ZAGREB, August 28, 2020 – Croatia’s economy in the second quarter of 2020 contracted by a record high of 15.1% compared to the same period last year, this being its biggest fall since Croatia started collecting data on GDP, caused by the coronavirus crisis.
The State Bureau of Statistics (DZS) released its initial estimates on Friday according to which GDP in the second quarter fell by 15.1% on the year, falling for the first time since mid-2014.
This is also the greatest fall since 1995 when the DZS started collecting data on GDP. Until now, the highest ever drop in GDP was recorded in Q1 2009, at the start of the global financial crisis.
The fall in GDP in Q2 this year is greater than analysts had expected.
Six analysts polled by Hina expected GDP to drop on the year by an average 13.9%, with their estimates ranging from 12% to 17%.
The sharp decline in the economy in the second quarter is the consequence of the coronavirus pandemic and restrictive measures introduced to curb the pandemic, which paralysed commercial activities from mid-March until the end of April.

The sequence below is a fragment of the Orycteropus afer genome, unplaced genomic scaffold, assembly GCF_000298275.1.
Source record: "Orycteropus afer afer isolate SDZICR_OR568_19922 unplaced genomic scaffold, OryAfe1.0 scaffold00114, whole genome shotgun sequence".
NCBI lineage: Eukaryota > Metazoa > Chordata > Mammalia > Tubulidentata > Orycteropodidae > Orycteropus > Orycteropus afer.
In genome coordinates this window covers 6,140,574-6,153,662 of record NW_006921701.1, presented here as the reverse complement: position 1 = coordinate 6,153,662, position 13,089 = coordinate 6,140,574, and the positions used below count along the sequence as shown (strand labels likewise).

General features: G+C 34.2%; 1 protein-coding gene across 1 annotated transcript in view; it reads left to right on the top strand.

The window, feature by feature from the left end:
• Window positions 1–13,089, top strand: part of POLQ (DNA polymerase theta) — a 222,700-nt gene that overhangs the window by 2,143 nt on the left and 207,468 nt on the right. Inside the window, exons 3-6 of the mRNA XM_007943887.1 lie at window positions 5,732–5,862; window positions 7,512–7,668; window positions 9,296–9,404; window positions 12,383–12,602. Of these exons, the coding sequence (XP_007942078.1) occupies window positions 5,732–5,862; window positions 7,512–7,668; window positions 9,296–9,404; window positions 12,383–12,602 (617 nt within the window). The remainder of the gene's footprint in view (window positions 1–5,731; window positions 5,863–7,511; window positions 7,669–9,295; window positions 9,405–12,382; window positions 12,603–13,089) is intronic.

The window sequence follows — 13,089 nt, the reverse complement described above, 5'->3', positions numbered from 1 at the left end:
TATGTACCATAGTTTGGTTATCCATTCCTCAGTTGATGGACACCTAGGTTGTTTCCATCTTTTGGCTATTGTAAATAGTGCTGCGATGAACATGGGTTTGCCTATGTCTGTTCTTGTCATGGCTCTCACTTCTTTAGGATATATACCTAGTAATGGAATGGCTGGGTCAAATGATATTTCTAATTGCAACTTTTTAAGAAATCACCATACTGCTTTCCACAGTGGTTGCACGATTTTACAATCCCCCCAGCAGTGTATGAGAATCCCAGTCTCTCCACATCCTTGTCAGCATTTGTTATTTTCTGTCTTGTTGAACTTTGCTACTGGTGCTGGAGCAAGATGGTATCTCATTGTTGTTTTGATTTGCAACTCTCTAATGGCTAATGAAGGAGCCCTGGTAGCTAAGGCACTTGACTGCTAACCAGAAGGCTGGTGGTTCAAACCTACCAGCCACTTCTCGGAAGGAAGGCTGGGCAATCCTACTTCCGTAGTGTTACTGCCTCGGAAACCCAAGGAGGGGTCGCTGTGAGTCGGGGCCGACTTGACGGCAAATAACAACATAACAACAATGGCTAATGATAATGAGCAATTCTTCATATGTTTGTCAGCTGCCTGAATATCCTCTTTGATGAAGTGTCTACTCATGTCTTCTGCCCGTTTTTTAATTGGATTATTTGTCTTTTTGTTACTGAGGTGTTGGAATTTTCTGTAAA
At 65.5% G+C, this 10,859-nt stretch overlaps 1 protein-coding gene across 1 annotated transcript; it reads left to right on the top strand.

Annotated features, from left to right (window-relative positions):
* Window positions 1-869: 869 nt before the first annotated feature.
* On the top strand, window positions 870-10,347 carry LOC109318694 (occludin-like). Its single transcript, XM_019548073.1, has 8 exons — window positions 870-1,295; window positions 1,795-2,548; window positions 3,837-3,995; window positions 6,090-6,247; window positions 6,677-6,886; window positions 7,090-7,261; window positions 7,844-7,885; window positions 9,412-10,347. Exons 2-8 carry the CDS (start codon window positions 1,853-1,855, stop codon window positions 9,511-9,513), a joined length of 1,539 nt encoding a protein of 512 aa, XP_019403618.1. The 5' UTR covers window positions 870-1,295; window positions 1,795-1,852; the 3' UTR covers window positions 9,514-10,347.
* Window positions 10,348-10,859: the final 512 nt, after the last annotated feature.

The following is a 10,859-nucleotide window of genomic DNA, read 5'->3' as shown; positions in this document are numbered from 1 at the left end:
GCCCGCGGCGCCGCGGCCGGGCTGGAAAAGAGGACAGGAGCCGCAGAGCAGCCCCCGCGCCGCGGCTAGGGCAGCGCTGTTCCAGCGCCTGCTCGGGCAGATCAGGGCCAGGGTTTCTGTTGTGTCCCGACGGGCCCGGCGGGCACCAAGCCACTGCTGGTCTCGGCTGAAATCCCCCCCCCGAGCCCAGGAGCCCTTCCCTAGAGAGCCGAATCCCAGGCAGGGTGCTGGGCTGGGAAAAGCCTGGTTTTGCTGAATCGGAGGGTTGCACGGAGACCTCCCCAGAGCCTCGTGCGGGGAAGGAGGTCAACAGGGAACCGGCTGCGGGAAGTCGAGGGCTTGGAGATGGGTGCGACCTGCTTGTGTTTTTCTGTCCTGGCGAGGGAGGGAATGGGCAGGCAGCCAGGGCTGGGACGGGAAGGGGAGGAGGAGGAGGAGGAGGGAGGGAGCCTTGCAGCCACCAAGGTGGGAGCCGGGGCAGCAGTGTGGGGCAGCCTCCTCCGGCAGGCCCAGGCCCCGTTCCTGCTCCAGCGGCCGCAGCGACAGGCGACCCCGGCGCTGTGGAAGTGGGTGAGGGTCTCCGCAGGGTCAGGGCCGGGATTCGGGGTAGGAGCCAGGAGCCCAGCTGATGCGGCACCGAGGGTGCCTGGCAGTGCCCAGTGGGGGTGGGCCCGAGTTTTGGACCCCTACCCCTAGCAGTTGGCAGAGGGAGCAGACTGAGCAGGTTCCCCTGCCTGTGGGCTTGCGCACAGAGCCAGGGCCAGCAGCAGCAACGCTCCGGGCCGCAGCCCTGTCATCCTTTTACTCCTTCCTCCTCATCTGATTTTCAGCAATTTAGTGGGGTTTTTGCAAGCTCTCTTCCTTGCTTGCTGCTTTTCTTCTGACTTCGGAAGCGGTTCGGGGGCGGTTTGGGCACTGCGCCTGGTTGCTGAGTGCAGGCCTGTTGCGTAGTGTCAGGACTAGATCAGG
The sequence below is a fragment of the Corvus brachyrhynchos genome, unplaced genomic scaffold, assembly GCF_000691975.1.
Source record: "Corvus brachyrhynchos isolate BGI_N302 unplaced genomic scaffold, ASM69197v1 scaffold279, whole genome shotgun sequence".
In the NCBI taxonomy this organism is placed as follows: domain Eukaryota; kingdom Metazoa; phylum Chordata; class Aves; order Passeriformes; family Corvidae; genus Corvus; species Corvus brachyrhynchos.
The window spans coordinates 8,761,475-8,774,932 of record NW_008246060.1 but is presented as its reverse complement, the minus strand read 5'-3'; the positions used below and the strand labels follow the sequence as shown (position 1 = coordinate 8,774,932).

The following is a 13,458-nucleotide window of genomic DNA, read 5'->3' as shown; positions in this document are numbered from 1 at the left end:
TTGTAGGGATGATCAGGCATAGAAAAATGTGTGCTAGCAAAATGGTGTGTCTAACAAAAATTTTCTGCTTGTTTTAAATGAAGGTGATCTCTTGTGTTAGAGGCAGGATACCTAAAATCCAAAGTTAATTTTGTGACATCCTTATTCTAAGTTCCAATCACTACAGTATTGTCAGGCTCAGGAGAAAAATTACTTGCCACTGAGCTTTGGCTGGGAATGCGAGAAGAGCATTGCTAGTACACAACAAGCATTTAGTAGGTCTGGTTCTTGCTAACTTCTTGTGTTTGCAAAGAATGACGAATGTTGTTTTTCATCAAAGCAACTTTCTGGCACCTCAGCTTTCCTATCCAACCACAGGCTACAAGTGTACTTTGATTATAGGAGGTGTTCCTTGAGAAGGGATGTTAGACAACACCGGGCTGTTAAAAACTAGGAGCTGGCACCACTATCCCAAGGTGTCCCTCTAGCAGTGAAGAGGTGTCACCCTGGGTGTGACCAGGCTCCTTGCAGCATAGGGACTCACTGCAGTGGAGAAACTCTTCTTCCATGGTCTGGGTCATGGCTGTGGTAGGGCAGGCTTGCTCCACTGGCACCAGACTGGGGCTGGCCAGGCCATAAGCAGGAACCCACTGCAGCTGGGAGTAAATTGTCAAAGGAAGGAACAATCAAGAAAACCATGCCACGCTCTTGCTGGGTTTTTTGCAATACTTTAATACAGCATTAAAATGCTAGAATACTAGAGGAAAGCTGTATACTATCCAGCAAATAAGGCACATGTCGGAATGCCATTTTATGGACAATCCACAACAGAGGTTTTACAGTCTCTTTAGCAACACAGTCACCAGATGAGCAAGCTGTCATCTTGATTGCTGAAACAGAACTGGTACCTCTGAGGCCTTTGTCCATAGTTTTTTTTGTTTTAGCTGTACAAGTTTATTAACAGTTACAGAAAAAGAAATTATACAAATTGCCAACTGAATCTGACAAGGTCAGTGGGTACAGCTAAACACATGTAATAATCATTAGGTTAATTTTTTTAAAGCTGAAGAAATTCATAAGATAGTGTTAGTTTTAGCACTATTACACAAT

Sharp fall in consumption, investments, exports…
Due to the pandemic a sharp fall was recorded in personal consumption.
Household consumption plunged by 14% in Q2 2020 compared to Q2 2019.
Gross investments in fixed capital contracted by 14.7% year on year.
The export of commodities and services sunk by 40.6%.
The exports of commodities was 10.9% while the export of services plummeted by 67.4%. The import of commodities and services contracted too, by 28.1%, with commodity imports contracting by 25.3% and imports of services by 42.5%.
State spending however increased in Q2 by 0.7% on the year.
Figures poorer than EU average
According to seasonally adjusted data, GDP in Q2 fell by 14.9% compared to Q1 and by 15.1% on the year.
These figures are poorer than the European Union average. According to Eurostat data, GDP in the EU fell by 11.7% compared to Q1 and by 14.1% on the year.
DZS said that due to the circumstances related to the coronavirus crisis, some data may not be precise.
“Difficulties in gauging economic growth, particularly in service activities, might result in a potentially greater revision of GDP figures for the quarter,” DZS said.